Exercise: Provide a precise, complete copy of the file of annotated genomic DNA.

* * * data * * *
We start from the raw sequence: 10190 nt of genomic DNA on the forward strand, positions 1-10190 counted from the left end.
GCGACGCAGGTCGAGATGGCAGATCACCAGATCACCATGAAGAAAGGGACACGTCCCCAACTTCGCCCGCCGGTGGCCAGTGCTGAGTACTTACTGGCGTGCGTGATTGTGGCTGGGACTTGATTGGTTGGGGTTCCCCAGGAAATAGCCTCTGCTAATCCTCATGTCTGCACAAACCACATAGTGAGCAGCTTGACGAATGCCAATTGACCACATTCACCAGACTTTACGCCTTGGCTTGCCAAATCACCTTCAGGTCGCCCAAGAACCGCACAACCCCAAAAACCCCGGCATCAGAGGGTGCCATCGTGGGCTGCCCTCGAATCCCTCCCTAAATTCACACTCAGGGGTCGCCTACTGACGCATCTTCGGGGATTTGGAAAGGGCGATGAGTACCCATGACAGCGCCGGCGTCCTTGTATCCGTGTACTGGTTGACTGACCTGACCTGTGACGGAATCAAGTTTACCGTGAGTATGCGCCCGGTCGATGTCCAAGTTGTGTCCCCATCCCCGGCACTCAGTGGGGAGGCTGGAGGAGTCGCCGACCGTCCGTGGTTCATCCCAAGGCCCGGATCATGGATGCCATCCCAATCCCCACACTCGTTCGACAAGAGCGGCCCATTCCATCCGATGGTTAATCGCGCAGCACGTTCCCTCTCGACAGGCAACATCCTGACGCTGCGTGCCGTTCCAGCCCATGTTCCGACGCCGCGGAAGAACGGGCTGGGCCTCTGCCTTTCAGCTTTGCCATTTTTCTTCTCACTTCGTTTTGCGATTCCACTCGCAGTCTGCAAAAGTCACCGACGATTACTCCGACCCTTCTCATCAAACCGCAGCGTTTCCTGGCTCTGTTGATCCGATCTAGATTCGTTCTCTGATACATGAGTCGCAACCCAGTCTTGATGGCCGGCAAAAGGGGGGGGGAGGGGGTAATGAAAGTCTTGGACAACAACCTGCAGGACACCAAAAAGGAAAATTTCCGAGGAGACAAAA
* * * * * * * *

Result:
We start from the raw sequence: 10190 nt of genomic DNA on the forward strand, positions 1-10190 counted from the left end.
GCGACGCAGGTCGAGATGGCAGATCACCAGATCACCATGAAGAAAGGGACACGTCCCCAACTTCGCCCGCCGGTGGCCAGTGCTGAGTACTTACTGGCGTGCGTGATTGTGGCTGGGACTTGATTGGTTGGGGTTCCCCAGGAAATAGCCTCTGCTAATCCTCATGTCTGCACAAACCACATAGTGAGCAGCTTGACGAATGCCAATTGACCACATTCACCAGACTTTACGCCTTGGCTTGCCAAATCACCTTCAGGTCGCCCAAGAACCGCACAACCCCAAAAACCCCGGCATCAGAGGGTGCCATCGTGGGCTGCCCTCGAATCCCTCCCTAAATTCACACTCAGGGGTCGCCTACTGACGCATCTTCGGGGATTTGGAAAGGGCGATGAGTACCCATGACAGCGCCGGCGTCCTTGTATCCGTGTACTGGTTGACTGACCTGACCTGTGACGGAATCAAGTTTACCGTGAGTATGCGCCCGGTCGATGTCCAAGTTGTGTCCCCATCCCCGGCACTCAGTGGGGAGGCTGGAGGAGTCGCCGACCGTCCGTGGTTCATCCCAAGGCCCGGATCATGGATGCCATCCCAATCCCCACACTCGTTCGACAAGAGCGGCCCATTCCATCCGATGGTTAATCGCGCAGCACGTTCCCTCTCGACAGGCAACATCCTGACGCTGCGTGCCGTTCCAGCCCATGTTCCGACGCCGCGGAAGAACGGGCTGGGCCTCTGCCTTTCAGCTTTGCCATTTTTCTTCTCACTTCGTTTTGCGATTCCACTCGCAGTCTGCAAAAGTCACCGACGATTACTCCGACCCTTCTCATCAAACCGCAGCGTTTCCTGGCTCTGTTGATCCGATCTAGATTCGTTCTCTGATACATGAGTCGCAACCCAGTCTTGATGGCCGGCAAAAGGGGGGGGGAGGGGGTAATGAAAGTCTTGGACAACAACCTGCAGGACACCAAAAAGGAAAATTTCCGAGGAGACAAAA